If you own or lease a Chevrolet Equinox or GMC Terrain SUV that guzzles engine oil or shows other engine problems, you may have a defective vehicle on your hands. General Motors has settled a number of class action lawsuits alleging that its Chevrolet Equinox and GMC Terrain SUVs are equipped with faulty 2.4-L Ecotec engines that suffer premature wear and consume engine oil at an excessively high rate.
However, not all vehicles included in the initial complaints were included in the class action settlement. If you have a 2014–2017 Chevrolet Equinox or GMC Terrain with a 2.4-L Ecotec engine, you may still be able to file an individual California lemon law claim.
What’s wrong with General Motors’ Ecotec engine?
Three lawsuits filed against General Motors made similar allegations that some Chevrolet Equinox and GMC Terrain SUVs are equipped with defective 2.4-L Ecotec engines. The lawsuits were consolidated into one claim representing owners and lessees of some Chevy Equinox and GMC Terrain SUVs.
The consolidated claim alleges that the Ecotec engines have defective piston rings that wear down prematurely and cause excessive oil consumption as high as one quart for every 1,000 miles. As a result, some owners and lessees drive their vehicles without sufficient oil, causing engine damage.
The initial complaints filed against General Motors alleged that the Ecotec engines in 2010–2017 Chevrolet Equinox and GMC Terrain SUVs were defective.
General Motors settled with owners and lessees of 2010–2013 Chevrolet Equinox and GMC Terrain SUVs. As part of the settlement, General Motors offered reimbursements for certain repair costs and Special Coverage Adjustments (SCAs), which are time and mileage extensions of the vehicles’ original warranties.
Though 2014–2017 Chevrolet Equinox and GMC Terrain SUVs may also experience defects associated with the 2.4-L Ecotec engines, owners and lessees of these vehicles are not included in this settlement. As a result, owners and lessees of 2014–2017 Chevrolet Equinox and GMC Terrain SUVs may pursue individual lemon law claims.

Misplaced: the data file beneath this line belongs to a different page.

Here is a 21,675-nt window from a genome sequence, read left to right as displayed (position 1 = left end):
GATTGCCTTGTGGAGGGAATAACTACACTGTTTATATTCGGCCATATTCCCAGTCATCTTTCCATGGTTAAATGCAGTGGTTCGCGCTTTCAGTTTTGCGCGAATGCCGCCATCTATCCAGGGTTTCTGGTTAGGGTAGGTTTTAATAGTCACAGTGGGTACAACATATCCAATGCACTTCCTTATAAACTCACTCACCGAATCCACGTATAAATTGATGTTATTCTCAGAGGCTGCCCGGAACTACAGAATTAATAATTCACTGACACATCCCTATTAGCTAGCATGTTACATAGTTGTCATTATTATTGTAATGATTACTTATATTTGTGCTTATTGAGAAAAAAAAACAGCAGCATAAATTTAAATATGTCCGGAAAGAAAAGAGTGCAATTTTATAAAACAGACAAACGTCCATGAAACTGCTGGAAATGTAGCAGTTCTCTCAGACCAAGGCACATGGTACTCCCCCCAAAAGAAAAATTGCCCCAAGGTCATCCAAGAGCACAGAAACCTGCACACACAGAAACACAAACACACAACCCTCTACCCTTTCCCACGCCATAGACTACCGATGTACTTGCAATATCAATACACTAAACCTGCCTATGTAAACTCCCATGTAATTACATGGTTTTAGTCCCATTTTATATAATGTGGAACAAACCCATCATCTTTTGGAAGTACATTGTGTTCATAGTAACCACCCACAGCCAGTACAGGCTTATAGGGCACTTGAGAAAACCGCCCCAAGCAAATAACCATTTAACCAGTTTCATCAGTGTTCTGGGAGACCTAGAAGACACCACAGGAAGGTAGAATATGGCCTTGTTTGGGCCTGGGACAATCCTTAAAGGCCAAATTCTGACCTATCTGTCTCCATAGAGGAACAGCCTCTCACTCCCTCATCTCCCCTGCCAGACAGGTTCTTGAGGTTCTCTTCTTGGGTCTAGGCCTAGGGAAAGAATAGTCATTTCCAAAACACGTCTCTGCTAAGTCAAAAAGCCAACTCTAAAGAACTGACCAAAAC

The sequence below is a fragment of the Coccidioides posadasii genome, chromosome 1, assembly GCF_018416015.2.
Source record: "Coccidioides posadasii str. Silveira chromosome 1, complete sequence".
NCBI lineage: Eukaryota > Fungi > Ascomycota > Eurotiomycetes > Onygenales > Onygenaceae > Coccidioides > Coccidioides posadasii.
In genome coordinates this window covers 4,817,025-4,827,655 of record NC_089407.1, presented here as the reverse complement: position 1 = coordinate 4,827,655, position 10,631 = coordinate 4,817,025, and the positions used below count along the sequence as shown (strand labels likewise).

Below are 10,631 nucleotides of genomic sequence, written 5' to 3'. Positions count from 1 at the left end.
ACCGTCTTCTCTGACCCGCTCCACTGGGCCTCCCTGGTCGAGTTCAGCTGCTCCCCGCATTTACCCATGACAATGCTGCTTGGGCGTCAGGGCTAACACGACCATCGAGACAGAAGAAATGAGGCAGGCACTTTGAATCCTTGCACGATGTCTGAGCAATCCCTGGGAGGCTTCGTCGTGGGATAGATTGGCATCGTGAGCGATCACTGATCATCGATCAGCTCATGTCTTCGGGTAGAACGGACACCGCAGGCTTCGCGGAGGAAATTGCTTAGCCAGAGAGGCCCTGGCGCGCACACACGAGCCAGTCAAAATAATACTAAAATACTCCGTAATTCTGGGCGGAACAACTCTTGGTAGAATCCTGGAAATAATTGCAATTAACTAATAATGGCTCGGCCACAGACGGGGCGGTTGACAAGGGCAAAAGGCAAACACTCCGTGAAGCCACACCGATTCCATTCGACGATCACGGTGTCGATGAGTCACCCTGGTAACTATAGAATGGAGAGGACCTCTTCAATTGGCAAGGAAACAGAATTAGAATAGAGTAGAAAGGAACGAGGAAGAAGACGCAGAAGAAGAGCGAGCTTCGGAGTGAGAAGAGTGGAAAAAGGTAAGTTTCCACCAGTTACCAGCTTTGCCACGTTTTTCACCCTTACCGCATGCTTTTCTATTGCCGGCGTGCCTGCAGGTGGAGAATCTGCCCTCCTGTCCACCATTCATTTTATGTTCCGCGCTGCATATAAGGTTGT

If you reside in California, bought or leased your vehicle from a licensed California dealership with a manufacturer-backed warranty, and your vehicle experienced recurring problems, you may be able to pursue a California lemon law claim.
The California Lemon Law states that your vehicle is considered defective if there is a defect that affects the vehicle’s use, safety or value, and that an authorized dealership or repair facility cannot fix the recurring problems with a reasonable number of attempts within the warranty period. The number considered “reasonable” is determined on a case-by-case basis.
California residents whose vehicles are found to be defective can get cash compensation, a vehicle replacement or a lemon law buyback from their auto manufacturers. By pursuing an individual claim, you may receive a bigger remedy from an automaker than if you pursue a class action case.
How can Knight Law Group’s lemon law attorneys help me?
If your 2014–2017 Chevrolet Equinox or GMC Terrain SUV experiences defects related to its Ecotec engine, our California lemon law attorneys may help you get you the legal remedy you deserve.
No one should have to navigate the lemon law process alone. Knight Law Group has helped thousands of California consumers exercise their lemon law rights. We offer free consultations over the phone in as little as five minutes. Should we take on your case, our lemon law attorneys may answer any questions you may have on your case and help you get cash compensation, a vehicle replacement or a lemon law buyback.
If you have any questions about the oil consumption defect or your rights under the California lemon law, fill out the contact form below or call us at 877-222-2222 for a free consultation.
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